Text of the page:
The following suggestions can help cancer patients manage anorexia:

1. Eat small frequent meals (every 1-2 hours).

2. Eat high-protein and high-calorie foods (including snacks).

3. Avoid foods low in calories and protein and avoid empty calories (like soda).

4. Avoid liquids with meals (unless needed to help dry mouth or swallowing) to keep from feeling full early.

5. Try to eat when feeling best; use nutritional supplements when not feeling like eating. (Cancer patients usually feel better in the morning and have better appetites at that time.)

6. Try several different brands of nutritional supplements or high- calorie, high-protein drinks or pudding recipes. If it tastes too sweet or has a bitter aftertaste, adding the juice of half a freshly- squeezed lemon may help.

7. Work up an appetite with light exercise (such as, walking), a glass of wine or beer if allowed, or appetite stimulants.

8. Add extra calories and protein to food (such as butter, skim milk powder, honey, or brown sugar).

9. Take medications with high-calorie fluids (like nutritional supplements) unless the medication must be taken on an empty stomach.

10. Make eating a pleasant experience (for example, try new recipes, eat with friends, vary color and texture of foods).

11. Experiment with recipes, flavorings, spices, types, and consistencies of food. This is important, since food likes and dislikes may change from day to day.

12. Avoid strong odors. Use boiling bags, cook outdoors on the grill, use a kitchen fan when cooking, serve cold food instead of hot (since odors are in the rising steam), and take off any food covers to release the odors before entering a patient's room. Small portable fans can be used to blow food odors away from patients. Order take- out food, to avoid preparing food at home.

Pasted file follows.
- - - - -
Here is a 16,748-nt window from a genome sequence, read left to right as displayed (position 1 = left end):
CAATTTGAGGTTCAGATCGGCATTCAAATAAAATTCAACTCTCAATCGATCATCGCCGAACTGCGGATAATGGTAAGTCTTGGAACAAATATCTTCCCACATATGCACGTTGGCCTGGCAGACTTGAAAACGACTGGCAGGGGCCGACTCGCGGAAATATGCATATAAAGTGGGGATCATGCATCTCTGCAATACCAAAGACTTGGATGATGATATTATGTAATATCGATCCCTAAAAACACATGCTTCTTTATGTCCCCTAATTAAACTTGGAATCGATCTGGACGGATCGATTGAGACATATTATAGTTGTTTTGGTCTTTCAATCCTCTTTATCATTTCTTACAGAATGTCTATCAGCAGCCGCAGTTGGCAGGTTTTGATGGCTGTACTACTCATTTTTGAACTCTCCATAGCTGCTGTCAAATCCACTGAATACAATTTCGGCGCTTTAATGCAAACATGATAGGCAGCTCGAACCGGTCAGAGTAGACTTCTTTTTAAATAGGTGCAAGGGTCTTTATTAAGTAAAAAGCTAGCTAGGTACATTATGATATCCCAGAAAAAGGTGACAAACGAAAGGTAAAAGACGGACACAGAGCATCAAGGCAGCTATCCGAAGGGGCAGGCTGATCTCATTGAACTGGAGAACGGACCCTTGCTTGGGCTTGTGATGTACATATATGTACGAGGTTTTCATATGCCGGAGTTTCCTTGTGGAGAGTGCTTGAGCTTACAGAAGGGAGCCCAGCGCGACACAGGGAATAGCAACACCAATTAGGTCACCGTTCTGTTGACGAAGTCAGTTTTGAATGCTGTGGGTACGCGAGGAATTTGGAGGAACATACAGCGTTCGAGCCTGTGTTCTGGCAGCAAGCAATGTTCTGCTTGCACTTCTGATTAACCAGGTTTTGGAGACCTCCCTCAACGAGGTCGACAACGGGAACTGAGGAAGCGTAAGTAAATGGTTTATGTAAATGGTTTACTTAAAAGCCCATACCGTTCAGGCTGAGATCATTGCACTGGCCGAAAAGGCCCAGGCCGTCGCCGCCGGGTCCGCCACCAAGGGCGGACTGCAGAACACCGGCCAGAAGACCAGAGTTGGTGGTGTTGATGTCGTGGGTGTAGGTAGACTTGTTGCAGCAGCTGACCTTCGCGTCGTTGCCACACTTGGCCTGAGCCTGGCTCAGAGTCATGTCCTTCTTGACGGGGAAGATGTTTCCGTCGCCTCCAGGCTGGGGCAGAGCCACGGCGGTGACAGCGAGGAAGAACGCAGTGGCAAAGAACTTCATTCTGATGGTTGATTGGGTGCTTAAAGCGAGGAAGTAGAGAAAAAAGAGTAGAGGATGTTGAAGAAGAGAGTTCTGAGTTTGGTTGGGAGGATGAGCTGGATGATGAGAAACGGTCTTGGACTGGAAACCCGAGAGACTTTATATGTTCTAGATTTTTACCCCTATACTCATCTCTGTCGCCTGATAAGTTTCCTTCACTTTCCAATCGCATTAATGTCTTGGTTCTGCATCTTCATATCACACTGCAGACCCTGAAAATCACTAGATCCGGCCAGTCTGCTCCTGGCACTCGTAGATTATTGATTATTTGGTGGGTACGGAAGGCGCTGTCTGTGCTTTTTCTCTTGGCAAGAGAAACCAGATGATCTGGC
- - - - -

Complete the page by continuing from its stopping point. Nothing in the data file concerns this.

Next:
Suggestions for helping cancer patients manage taste changes include:

1. Use plastic utensils if the patient complains of a metallic taste while eating.

2. Cook poultry, fish, eggs, and cheese instead of red meat.

3. Marinate meats with sweet marinades or sauces.

4. Serve meats cool instead of hot.

5. Use extra seasonings, spices, and flavorings, but avoid flavorings that are very sweet or very bitter. A higher sensitivity to the taste of food may cause them to taste flavorless or boring.

6. Substitute milk shakes, puddings, ice cream, cheese, and other high protein foods for meats if the patient does not want to eat meat.

7. Rinse the mouth before eating.

8. Use lemon-flavored drinks to stimulate saliva and taste, but do not use artificial lemon and use very little sweetener.

To prevent the development of taste dislikes:

1. Try new foods and supplements when feeling well.

2. Eat lightly on the morning of, or several hours before receiving chemotherapy.

3. Do not introduce new tastes when bad odors are present.

To help dry mouth or trouble swallowing:

1. Eat soft or moist foods.

2. Process foods in a blender.

3. Moisten foods with creams, gravies, or oils.

4. Avoid rough, irritating foods.

5. Avoid hot or cold foods.

6. Avoid foods that stick to the roof of the mouth.

7. Take small bites and chew completely.

The cancer patient should be encouraged to keep a positive attitude towards treatment and try to take in enough calories and protein. Individual calorie and protein requirements can be calculated so that realistic goals can be set with the patient and his or her care givers. The actual amount of calories and protein needed by each cancer patient varies. The following formula can be used to determine how many calories are needed to maintain a cancer patient's body weight:

General guidelines of calories required (assuming light activity):

Underweight Adults - multiply weight in pounds by 18 Normal weight adults - multiply weight in pounds by 16 Overweight adults - multiply weight in pounds by 13

Some cancer patients need more calories and protein. A cancer nutritionist (dietician, diet technician, nurse, or doctor with special training in nutrition) can help determine the nutritional needs and options of each patient. General guidelines for grams of protein needed by cancer patients: multiply weight in pounds by 0.5.